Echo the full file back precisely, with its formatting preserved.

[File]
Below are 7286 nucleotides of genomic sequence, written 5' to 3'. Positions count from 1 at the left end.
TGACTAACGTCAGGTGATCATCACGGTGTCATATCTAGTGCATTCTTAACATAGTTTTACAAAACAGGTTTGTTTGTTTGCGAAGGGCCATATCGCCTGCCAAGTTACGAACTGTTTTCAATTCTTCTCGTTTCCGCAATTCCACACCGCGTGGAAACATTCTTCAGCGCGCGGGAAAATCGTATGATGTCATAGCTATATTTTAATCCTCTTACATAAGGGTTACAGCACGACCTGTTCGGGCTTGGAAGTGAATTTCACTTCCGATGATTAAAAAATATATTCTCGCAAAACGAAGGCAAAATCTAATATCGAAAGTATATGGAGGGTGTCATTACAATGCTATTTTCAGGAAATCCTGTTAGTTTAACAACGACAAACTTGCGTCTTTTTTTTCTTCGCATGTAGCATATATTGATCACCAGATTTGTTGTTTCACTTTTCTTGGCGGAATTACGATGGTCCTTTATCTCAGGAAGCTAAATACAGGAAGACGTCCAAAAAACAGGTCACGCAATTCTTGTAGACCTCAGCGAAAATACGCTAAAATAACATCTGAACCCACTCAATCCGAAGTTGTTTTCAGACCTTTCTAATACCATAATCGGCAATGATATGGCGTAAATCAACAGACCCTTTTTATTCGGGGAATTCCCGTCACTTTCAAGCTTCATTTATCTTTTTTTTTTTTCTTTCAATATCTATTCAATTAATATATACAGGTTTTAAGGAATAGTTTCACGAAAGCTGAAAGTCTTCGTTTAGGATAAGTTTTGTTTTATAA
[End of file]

Below are 7286 nucleotides of genomic sequence, written 5' to 3'. Positions count from 1 at the left end.
TGACTAACGTCAGGTGATCATCACGGTGTCATATCTAGTGCATTCTTAACATAGTTTTACAAAACAGGTTTGTTTGTTTGCGAAGGGCCATATCGCCTGCCAAGTTACGAACTGTTTTCAATTCTTCTCGTTTCCGCAATTCCACACCGCGTGGAAACATTCTTCAGCGCGCGGGAAAATCGTATGATGTCATAGCTATATTTTAATCCTCTTACATAAGGGTTACAGCACGACCTGTTCGGGCTTGGAAGTGAATTTCACTTCCGATGATTAAAAAATATATTCTCGCAAAACGAAGGCAAAATCTAATATCGAAAGTATATGGAGGGTGTCATTACAATGCTATTTTCAGGAAATCCTGTTAGTTTAACAACGACAAACTTGCGTCTTTTTTTTCTTCGCATGTAGCATATATTGATCACCAGATTTGTTGTTTCACTTTTCTTGGCGGAATTACGATGGTCCTTTATCTCAGGAAGCTAAATACAGGAAGACGTCCAAAAAACAGGTCACGCAATTCTTGTAGACCTCAGCGAAAATACGCTAAAATAACATCTGAACCCACTCAATCCGAAGTTGTTTTCAGACCTTTCTAATACCATAATCGGCAATGATATGGCGTAAATCAACAGACCCTTTTTATTCGGGGAATTCCCGTCACTTTCAAGCTTCATTTATCTTTTTTTTTTTTCTTTCAATATCTATTCAATTAATATATACAGGTTTTAAGGAATAGTTTCACGAAAGCTGAAAGTCTTCGTTTAGGATAAGTTTTGTTTTATAA